a federal unemployment relief agency volunteers to have some 20,000 foreign nationals
living in the area rounded up and deported. Almost immediately between 3000 and
4000 Mexicans, many of them U.S. citizens, are picked up, detained, and then shipped
to Mexico. Such raids continued until 1939, when the economy picks up.
1942 During WWII, Executive Order 9066 authorizes the army to designate
"military areas from which any persons may be excluded." On March 24, the Western
Defense Command begins forcibly removing every person of Japanese ancestry from
the West Coast. In L. A., the Japanese are herded into the Santa Anita racetrack
before being shipped to Manzanar other "relocation camps."
1942 Just days after the Japanese are sent to internment camps, "the Los
Angeles newspapers beg[i]n to play up "'Mexican' crime and 'Mexican' juvenile
delinquency," especially targeting teenagers wearing outfits that the police refer to as
"zoot suits." On 8/2/42, a young Mexican American is found dead in 'Sleepy Lagoon,' a
swimming hole. In response, the police arrest over 3000 young Mexican Americans.
Though the autopsy suggested accident, 22 will be charged with conspiracy to commit
murder; 12 will be convicted of 1st or 2nd degree murder. The verdict outrages many,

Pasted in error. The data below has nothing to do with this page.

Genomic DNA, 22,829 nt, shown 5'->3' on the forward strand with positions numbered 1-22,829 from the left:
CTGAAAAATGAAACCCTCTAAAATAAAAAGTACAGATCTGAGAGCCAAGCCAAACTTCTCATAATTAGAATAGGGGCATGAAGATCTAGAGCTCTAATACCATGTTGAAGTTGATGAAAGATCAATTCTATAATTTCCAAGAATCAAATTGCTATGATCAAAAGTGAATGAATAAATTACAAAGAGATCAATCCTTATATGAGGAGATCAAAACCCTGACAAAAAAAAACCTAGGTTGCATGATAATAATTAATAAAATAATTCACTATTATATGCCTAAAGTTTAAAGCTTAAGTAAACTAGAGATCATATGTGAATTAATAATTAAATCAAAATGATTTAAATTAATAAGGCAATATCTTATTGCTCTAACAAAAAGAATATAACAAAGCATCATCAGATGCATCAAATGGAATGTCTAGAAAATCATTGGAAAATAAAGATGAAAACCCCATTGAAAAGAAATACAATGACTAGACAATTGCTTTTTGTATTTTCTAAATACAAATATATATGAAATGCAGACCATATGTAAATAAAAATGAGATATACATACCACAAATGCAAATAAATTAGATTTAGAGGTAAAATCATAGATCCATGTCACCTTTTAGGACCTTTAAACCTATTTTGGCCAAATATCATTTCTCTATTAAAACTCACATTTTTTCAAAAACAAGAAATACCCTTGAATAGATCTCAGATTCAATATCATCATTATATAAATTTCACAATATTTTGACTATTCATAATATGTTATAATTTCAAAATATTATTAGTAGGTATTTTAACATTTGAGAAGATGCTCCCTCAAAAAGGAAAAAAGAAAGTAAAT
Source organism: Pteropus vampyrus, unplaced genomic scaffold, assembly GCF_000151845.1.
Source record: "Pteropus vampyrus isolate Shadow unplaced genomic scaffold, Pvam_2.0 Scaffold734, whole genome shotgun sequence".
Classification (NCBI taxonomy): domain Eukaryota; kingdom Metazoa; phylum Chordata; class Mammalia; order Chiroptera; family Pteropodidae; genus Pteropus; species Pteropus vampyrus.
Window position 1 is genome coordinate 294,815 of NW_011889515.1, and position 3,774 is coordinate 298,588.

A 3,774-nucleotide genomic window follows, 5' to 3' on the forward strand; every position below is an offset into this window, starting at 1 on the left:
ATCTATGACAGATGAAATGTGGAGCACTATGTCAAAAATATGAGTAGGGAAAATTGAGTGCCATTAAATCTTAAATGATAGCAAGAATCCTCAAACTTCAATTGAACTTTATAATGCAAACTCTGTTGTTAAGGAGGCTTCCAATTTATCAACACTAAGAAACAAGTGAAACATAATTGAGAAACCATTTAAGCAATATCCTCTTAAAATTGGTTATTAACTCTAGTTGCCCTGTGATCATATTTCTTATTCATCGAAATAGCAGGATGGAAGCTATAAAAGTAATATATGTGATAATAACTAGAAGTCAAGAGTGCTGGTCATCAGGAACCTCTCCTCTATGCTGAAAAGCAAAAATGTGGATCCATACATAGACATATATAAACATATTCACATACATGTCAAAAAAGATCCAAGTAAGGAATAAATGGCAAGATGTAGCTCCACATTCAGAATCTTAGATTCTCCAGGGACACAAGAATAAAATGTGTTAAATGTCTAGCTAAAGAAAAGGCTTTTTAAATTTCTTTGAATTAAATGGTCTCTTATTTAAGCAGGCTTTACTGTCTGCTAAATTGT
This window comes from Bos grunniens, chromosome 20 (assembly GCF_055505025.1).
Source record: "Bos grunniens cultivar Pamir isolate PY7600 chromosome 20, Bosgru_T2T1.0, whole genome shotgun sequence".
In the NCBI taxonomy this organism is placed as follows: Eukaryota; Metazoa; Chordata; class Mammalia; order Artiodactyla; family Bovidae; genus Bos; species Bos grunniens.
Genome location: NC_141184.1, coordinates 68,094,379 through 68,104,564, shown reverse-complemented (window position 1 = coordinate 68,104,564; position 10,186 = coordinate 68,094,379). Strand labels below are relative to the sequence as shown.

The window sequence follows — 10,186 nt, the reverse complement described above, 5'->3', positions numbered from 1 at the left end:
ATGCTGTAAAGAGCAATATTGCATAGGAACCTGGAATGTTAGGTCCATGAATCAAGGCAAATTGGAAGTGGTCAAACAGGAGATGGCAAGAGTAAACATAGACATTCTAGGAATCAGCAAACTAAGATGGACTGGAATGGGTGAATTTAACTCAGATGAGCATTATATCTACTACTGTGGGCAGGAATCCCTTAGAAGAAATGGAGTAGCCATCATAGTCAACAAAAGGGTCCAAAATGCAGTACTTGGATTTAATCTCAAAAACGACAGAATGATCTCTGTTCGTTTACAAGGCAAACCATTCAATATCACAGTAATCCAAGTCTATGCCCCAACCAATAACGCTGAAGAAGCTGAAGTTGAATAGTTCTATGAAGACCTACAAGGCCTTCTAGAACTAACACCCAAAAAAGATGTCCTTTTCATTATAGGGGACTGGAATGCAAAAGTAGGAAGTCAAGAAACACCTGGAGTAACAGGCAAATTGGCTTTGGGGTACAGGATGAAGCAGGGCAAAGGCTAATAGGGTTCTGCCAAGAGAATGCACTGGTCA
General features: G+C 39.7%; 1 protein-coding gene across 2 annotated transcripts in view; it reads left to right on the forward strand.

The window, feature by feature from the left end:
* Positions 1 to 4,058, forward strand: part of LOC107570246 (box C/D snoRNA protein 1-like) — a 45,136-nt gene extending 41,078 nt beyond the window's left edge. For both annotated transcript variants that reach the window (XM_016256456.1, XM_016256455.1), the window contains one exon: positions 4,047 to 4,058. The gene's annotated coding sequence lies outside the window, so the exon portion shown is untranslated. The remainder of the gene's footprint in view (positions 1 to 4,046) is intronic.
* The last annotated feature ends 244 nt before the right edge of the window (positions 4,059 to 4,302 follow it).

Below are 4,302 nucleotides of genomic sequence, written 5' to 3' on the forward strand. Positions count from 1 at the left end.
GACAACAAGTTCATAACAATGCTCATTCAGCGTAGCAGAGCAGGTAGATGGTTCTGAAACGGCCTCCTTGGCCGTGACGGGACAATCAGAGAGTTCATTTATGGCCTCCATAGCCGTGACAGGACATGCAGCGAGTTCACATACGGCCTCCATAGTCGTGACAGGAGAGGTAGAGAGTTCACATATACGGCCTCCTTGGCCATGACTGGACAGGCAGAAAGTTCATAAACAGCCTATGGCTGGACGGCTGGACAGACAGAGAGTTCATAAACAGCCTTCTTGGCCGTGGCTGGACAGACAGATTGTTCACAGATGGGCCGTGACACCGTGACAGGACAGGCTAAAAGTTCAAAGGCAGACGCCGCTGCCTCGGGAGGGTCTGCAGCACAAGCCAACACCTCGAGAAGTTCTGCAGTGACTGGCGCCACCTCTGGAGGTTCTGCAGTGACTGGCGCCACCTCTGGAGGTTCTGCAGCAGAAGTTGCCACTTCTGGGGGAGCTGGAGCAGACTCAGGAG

and the Sleepy Lagoon Defense Committee is formed to "free these Mexican boys."
Even servicemen fighting overseas learn of the trial and send money to help finance a
new trial. On 10/4/44, the District Court of Appeals unanimously reverses the conviction
of all defendants.
1944 L.A. newspapers continue to portray Mexican Americans as dangerous
and disloyal. Many or the young servicemen stationed in L.A. were outraged, and in
early June, about 200 sailors decided to teach them "a lesson." They grabbed young
Filipinos, African Americans, and Mexicans at theatres, dance halls, and streetcars,
sometimes stripping them of their clothing, while police watched. After the sailors left,
the police arrested the victims. A special committee of the governor investigates and
concludes that "no group has the right to take the law into its own hands," and that "in